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The Contemporary Use of Genetics in Jewish Law

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The Contemporary Use of Genetics in Jewish Law

A discussion regarding DNA testing in Rabbinical courts, including identifying someone as deceased, paternity testing, and proof of Jewish identity.
Rabbi Ofer Livnat - Genetics in Jewish Law  
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Halacha, Agunah, Genetics; DNA

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Boruch Fishman Tel Aviv December 1, 2020

Currently there are several families (including all male descendants of the Alter Rebbe) who have written lineages going back (male after male) to King David. Unfortunately, genetic testing of their Y chromosomes revealed that, according to experts, there are too many mutational differences between the Y chromosomes of the various lineages to believe, scientifically, that they came from the same Y chromosome 2500 years ago at the time of Zarubabbel. Rabbi Yosef Dayan who comes from one of these lineages has a complete privately published compendium of the lineages of the House of David. The list includes many famous Rabbis whose graves exist intact to this day. What does current halacha say about taking bone samples - or even DNA samples from burial shrouds - to compare and discover the genetic marker of the House of David? Based on current studies by Family Tree DNA doing enough cross comparisons could eventually lead to a determination that would be 99.9% certain. Reply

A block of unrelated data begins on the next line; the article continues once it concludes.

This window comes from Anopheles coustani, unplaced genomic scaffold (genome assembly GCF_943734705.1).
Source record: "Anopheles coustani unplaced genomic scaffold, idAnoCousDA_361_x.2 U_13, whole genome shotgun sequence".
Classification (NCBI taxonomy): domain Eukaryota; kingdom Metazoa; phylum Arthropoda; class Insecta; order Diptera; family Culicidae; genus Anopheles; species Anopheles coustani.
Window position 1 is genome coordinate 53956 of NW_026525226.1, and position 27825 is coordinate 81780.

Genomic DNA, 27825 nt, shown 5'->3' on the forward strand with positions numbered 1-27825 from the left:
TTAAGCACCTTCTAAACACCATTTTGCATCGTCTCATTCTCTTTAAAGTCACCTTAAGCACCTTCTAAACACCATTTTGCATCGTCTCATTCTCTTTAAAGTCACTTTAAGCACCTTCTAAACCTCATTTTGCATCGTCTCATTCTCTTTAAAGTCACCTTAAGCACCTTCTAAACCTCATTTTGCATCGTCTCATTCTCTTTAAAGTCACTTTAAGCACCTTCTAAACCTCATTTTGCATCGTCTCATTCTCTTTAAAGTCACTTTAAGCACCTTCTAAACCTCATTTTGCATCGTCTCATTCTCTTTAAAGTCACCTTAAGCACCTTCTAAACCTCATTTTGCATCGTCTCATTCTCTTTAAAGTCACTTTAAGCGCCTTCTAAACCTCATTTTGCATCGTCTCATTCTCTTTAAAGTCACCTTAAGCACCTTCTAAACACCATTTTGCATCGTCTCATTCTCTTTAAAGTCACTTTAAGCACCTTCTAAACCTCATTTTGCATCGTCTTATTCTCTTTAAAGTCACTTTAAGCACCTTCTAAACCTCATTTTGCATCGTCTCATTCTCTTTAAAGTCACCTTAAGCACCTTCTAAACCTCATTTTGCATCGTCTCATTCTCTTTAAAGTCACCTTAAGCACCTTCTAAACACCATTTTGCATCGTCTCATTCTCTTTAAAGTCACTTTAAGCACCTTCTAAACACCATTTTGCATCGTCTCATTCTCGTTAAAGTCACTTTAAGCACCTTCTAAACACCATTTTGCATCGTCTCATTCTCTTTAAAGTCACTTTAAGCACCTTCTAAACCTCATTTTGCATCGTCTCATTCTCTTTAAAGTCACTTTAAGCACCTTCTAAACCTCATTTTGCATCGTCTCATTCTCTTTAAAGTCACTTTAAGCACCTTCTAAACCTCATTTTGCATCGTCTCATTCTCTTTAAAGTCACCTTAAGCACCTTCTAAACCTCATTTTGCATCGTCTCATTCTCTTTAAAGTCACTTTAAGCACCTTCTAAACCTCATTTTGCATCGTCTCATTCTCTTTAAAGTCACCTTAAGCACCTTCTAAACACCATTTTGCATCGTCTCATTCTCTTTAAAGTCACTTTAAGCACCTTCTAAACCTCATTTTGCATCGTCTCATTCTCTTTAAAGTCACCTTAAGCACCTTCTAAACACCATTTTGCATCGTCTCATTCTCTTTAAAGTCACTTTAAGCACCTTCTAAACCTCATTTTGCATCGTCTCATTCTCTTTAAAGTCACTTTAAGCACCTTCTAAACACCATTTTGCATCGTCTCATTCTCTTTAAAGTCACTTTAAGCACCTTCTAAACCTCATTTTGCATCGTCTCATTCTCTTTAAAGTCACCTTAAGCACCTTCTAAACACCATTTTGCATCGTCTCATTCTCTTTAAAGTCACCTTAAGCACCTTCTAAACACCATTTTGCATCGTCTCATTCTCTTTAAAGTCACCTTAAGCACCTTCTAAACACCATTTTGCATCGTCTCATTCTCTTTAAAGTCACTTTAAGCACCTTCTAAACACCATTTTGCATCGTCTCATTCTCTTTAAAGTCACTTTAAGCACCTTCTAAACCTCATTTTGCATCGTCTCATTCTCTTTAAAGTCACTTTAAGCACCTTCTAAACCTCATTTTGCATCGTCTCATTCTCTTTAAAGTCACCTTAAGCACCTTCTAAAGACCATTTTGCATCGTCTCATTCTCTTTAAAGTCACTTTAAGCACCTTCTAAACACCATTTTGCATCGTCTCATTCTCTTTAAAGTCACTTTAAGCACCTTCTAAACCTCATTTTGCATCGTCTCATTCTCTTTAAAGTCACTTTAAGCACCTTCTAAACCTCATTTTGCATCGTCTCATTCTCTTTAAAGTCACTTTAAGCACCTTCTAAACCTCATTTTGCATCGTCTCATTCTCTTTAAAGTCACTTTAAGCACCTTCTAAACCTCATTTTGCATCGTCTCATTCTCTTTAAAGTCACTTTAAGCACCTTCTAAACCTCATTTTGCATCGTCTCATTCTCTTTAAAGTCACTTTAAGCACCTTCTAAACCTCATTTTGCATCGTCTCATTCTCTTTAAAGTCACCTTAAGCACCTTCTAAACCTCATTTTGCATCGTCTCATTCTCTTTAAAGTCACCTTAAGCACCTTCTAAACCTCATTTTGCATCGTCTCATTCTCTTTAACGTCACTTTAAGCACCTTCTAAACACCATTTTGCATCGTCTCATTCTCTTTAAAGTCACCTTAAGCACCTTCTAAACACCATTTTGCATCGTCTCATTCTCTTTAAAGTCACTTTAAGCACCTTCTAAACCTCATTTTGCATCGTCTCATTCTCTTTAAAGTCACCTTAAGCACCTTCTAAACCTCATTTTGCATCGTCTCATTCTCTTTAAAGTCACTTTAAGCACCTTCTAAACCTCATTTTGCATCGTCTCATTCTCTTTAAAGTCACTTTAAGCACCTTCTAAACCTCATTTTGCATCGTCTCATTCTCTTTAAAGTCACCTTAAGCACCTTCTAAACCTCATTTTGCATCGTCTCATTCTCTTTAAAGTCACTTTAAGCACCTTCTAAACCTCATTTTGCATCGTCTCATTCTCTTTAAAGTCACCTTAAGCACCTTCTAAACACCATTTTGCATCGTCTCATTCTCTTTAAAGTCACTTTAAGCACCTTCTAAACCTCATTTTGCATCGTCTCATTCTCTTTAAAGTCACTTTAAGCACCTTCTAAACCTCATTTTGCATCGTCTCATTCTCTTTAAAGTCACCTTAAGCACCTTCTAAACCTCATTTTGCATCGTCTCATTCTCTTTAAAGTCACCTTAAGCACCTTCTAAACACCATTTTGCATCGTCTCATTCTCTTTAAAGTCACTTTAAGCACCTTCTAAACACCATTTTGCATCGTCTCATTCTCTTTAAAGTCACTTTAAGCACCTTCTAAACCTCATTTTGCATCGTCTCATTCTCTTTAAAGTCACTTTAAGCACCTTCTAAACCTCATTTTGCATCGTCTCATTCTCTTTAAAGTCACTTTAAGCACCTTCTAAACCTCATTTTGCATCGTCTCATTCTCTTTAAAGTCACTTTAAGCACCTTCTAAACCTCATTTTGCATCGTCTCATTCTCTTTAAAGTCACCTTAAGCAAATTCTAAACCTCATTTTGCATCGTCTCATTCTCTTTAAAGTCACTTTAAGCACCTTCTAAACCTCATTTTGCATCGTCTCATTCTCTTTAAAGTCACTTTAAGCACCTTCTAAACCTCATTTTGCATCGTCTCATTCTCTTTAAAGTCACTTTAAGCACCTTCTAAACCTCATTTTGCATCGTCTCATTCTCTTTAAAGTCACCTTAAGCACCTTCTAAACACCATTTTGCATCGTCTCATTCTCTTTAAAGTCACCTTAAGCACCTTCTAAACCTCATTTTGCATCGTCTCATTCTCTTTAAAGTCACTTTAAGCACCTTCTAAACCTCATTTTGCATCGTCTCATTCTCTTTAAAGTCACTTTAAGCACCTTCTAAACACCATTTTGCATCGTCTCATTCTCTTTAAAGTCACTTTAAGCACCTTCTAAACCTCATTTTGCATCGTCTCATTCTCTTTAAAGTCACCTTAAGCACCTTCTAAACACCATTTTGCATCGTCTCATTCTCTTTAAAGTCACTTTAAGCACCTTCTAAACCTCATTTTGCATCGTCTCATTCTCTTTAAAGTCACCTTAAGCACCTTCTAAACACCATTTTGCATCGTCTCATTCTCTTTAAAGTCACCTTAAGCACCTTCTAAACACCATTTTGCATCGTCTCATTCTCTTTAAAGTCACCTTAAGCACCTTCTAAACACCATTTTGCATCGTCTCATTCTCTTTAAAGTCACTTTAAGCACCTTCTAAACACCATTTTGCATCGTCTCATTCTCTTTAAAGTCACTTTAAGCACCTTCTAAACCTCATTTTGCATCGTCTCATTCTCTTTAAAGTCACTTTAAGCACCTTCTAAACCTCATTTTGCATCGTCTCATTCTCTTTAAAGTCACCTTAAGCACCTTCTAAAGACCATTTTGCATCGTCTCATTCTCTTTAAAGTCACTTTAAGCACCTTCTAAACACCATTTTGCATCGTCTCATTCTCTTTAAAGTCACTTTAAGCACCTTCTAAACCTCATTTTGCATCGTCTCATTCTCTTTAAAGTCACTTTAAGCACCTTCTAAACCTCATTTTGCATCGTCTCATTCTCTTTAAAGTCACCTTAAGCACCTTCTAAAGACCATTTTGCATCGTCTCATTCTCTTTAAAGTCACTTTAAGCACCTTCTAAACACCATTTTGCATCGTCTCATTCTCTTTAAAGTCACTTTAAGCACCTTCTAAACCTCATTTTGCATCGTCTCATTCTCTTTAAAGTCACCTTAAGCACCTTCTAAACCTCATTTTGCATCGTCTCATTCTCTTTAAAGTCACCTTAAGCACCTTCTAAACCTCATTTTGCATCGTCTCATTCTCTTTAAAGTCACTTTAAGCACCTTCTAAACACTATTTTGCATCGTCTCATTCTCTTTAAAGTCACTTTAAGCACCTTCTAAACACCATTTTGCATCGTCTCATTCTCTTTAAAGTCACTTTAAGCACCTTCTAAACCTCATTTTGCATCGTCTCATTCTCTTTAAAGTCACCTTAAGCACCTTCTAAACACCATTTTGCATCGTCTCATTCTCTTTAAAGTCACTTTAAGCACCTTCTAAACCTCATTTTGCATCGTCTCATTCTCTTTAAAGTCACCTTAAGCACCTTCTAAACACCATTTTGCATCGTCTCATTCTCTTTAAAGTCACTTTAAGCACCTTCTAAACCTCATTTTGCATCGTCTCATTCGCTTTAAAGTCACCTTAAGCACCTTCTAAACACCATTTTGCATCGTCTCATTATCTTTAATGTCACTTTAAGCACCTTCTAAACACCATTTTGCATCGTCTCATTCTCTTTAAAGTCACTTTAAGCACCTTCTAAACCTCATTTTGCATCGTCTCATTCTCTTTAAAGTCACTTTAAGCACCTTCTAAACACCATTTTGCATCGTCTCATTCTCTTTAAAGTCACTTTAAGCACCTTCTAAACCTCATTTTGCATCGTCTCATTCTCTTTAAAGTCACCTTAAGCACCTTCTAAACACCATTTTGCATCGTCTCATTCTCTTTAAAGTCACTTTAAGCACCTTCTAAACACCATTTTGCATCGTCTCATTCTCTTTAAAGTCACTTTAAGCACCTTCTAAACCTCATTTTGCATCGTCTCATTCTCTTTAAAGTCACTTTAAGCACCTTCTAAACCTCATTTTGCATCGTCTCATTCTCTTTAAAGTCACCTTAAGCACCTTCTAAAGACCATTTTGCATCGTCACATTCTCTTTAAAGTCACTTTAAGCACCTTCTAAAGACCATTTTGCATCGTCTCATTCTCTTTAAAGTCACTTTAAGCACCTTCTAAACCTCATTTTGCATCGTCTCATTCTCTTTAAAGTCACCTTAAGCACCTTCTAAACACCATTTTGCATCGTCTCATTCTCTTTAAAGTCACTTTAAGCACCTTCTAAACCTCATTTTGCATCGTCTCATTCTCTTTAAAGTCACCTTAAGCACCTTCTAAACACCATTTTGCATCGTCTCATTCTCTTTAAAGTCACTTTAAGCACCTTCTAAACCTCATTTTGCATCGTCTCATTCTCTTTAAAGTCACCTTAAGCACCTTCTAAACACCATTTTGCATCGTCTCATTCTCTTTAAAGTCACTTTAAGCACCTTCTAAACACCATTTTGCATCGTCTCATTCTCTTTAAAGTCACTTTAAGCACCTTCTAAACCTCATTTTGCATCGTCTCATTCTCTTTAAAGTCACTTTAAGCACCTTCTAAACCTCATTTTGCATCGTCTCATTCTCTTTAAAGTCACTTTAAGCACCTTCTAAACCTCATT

S United Kingdom November 15, 2017

Respectfully Rabbi Livnat,

How would the overt discouragement of DNA testing within a marriage be applied if the child to be born was a male child. The first born male, entitled to inheritance?

Also, the official request of a DNA test, casting doubt on the female fidelity, as this could be purely the husband's inappropriate thinking (Numbers 5), a false accusation?

Thank you. Reply

Ofer Livnat January 8, 2018
in response to S:

Despite the various monetary ramifications of who the father as, such as inheritance or alimony, the preference is to avoid the DNA testing in such cases so as not to risk damaging the child so severely by having him or her being deemed a mamzer. Similarly, accusations of fidelity should be dealt with by other means, that do not pose a danger to damaging the child's status. Reply

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